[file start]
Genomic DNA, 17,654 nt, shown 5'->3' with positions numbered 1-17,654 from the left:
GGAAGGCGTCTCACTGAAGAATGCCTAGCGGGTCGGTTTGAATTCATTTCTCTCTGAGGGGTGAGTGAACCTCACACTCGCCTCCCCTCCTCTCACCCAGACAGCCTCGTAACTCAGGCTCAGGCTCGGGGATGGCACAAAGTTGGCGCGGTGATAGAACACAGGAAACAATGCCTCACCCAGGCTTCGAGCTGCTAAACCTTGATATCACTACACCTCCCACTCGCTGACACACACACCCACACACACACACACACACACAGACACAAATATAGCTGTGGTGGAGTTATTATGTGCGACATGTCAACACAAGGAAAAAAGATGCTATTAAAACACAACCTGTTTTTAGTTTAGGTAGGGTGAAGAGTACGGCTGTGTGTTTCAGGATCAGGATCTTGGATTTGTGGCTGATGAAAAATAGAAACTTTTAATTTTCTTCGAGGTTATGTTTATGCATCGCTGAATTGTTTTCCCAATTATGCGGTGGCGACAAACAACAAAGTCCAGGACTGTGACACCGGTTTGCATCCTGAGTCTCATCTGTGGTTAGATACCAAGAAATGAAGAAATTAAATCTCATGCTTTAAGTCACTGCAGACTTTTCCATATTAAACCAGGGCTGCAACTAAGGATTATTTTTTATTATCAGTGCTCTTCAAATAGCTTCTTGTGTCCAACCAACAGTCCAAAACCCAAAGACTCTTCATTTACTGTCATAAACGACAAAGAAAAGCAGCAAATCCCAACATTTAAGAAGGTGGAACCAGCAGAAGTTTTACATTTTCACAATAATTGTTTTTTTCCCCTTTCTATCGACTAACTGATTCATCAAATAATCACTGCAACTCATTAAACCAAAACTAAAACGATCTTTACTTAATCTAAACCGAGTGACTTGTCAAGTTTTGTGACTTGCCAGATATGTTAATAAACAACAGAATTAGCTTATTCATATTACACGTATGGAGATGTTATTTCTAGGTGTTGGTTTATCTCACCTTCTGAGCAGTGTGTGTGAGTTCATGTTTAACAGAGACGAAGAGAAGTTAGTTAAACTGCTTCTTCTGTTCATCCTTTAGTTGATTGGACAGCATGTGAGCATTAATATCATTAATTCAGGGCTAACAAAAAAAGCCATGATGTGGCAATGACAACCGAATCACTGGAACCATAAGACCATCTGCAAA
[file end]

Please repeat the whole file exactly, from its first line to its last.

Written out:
Genomic DNA, 17,654 nt, shown 5'->3' with positions numbered 1-17,654 from the left:
GGAAGGCGTCTCACTGAAGAATGCCTAGCGGGTCGGTTTGAATTCATTTCTCTCTGAGGGGTGAGTGAACCTCACACTCGCCTCCCCTCCTCTCACCCAGACAGCCTCGTAACTCAGGCTCAGGCTCGGGGATGGCACAAAGTTGGCGCGGTGATAGAACACAGGAAACAATGCCTCACCCAGGCTTCGAGCTGCTAAACCTTGATATCACTACACCTCCCACTCGCTGACACACACACCCACACACACACACACACACACAGACACAAATATAGCTGTGGTGGAGTTATTATGTGCGACATGTCAACACAAGGAAAAAAGATGCTATTAAAACACAACCTGTTTTTAGTTTAGGTAGGGTGAAGAGTACGGCTGTGTGTTTCAGGATCAGGATCTTGGATTTGTGGCTGATGAAAAATAGAAACTTTTAATTTTCTTCGAGGTTATGTTTATGCATCGCTGAATTGTTTTCCCAATTATGCGGTGGCGACAAACAACAAAGTCCAGGACTGTGACACCGGTTTGCATCCTGAGTCTCATCTGTGGTTAGATACCAAGAAATGAAGAAATTAAATCTCATGCTTTAAGTCACTGCAGACTTTTCCATATTAAACCAGGGCTGCAACTAAGGATTATTTTTTATTATCAGTGCTCTTCAAATAGCTTCTTGTGTCCAACCAACAGTCCAAAACCCAAAGACTCTTCATTTACTGTCATAAACGACAAAGAAAAGCAGCAAATCCCAACATTTAAGAAGGTGGAACCAGCAGAAGTTTTACATTTTCACAATAATTGTTTTTTTCCCCTTTCTATCGACTAACTGATTCATCAAATAATCACTGCAACTCATTAAACCAAAACTAAAACGATCTTTACTTAATCTAAACCGAGTGACTTGTCAAGTTTTGTGACTTGCCAGATATGTTAATAAACAACAGAATTAGCTTATTCATATTACACGTATGGAGATGTTATTTCTAGGTGTTGGTTTATCTCACCTTCTGAGCAGTGTGTGTGAGTTCATGTTTAACAGAGACGAAGAGAAGTTAGTTAAACTGCTTCTTCTGTTCATCCTTTAGTTGATTGGACAGCATGTGAGCATTAATATCATTAATTCAGGGCTAACAAAAAAAGCCATGATGTGGCAATGACAACCGAATCACTGGAACCATAAGACCATCTGCAAA